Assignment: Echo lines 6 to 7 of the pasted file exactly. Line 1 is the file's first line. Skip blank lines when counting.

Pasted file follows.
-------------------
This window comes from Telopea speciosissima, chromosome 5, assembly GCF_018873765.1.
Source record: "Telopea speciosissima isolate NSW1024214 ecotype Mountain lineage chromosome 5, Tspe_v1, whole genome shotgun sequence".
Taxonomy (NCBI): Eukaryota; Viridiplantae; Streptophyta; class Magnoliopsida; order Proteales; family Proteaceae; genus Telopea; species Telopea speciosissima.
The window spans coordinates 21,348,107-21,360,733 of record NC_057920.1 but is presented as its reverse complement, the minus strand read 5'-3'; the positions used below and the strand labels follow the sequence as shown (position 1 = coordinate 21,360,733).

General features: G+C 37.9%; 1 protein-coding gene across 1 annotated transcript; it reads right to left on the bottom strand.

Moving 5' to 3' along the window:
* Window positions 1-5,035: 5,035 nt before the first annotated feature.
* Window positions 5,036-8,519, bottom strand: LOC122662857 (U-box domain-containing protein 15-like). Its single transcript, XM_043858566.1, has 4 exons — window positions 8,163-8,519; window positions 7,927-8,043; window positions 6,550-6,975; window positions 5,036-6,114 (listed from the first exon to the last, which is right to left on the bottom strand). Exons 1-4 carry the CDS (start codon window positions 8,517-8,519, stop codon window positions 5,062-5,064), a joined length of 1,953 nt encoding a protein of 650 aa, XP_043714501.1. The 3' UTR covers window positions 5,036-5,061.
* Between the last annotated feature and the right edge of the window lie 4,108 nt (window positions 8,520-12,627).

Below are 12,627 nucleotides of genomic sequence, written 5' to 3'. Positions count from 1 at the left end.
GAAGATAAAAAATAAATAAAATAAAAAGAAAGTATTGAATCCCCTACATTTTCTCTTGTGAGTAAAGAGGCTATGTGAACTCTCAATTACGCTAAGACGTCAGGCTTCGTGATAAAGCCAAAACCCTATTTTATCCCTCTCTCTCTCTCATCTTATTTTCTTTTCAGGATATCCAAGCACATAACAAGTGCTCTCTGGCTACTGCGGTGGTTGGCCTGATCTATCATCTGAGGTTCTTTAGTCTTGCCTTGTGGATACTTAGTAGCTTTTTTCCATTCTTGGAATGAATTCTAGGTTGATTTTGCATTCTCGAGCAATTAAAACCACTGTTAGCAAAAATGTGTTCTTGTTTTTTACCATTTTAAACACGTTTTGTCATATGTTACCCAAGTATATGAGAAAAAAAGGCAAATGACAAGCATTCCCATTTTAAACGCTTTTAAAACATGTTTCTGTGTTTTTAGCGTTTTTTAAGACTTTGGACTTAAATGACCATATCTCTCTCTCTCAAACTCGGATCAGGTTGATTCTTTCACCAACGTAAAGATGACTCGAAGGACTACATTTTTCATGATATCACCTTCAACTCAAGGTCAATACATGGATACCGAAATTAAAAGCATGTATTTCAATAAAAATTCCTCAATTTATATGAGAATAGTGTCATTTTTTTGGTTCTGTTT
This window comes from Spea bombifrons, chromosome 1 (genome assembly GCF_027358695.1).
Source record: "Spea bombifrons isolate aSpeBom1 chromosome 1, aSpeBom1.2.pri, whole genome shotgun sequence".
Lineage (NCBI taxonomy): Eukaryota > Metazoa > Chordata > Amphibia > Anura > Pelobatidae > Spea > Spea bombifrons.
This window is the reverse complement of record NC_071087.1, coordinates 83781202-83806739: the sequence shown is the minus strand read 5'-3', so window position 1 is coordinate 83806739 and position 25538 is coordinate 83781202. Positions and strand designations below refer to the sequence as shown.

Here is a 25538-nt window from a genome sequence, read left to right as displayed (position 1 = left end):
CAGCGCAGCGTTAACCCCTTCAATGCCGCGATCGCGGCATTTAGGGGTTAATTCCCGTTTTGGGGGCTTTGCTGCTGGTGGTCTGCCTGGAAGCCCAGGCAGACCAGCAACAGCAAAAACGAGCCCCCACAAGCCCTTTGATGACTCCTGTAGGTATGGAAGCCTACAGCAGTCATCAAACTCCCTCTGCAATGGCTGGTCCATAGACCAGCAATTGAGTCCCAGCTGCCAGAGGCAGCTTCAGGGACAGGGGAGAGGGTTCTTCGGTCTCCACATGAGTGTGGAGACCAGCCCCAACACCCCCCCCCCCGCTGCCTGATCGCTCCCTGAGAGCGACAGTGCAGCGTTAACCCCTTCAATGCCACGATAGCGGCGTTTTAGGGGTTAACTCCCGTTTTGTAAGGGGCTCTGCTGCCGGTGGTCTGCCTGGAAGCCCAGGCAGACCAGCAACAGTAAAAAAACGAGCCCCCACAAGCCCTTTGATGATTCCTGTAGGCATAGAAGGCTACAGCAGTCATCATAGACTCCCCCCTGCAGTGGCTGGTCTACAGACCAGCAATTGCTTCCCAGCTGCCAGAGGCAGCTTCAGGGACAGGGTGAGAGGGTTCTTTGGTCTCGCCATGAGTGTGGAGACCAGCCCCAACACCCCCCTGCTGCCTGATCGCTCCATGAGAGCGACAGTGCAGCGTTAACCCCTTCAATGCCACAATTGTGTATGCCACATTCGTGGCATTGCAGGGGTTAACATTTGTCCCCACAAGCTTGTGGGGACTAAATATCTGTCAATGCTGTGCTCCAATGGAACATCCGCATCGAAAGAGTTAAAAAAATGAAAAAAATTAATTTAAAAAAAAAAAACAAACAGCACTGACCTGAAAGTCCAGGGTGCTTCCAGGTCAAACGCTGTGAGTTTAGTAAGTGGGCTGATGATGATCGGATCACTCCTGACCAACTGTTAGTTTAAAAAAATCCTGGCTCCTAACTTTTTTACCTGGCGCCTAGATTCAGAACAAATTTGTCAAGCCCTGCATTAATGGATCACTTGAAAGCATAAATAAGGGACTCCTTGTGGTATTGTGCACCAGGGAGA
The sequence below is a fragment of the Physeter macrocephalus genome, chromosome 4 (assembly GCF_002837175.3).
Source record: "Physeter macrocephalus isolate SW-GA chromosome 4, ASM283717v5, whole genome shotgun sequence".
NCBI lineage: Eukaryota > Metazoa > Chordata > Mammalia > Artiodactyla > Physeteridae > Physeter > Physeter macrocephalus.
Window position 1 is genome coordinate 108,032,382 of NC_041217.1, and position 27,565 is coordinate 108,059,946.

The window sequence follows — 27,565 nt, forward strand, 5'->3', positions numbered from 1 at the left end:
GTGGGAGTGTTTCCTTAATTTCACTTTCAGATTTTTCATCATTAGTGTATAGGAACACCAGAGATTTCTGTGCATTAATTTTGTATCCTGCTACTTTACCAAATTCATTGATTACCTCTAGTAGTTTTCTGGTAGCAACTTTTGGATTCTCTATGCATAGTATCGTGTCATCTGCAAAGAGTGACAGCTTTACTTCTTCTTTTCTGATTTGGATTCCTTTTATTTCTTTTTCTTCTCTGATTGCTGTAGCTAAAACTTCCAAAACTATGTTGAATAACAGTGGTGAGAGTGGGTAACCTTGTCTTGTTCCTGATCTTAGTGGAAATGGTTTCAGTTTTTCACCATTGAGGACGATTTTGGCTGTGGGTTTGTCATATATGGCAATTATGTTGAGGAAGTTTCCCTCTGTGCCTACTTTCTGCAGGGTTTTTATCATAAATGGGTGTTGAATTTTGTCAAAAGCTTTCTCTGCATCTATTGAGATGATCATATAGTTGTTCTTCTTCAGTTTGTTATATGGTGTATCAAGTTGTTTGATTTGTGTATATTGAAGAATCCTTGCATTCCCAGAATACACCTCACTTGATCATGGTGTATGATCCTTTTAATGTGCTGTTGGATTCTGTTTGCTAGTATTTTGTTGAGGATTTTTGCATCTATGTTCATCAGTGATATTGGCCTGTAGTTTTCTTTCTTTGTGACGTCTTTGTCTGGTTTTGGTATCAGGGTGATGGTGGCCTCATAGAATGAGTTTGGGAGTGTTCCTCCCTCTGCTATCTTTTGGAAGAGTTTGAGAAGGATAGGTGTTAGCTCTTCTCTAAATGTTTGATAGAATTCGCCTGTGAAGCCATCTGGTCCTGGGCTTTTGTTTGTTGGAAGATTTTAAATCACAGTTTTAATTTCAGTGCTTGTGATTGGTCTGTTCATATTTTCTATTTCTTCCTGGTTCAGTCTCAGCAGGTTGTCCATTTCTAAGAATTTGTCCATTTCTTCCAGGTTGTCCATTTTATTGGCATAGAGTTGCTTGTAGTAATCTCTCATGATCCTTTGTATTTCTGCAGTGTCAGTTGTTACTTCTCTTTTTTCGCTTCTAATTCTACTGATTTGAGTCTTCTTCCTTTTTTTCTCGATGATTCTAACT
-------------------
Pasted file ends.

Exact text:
Moving 5' to 3' along the window:
* Window positions 1-5,035: 5,035 nt before the first annotated feature.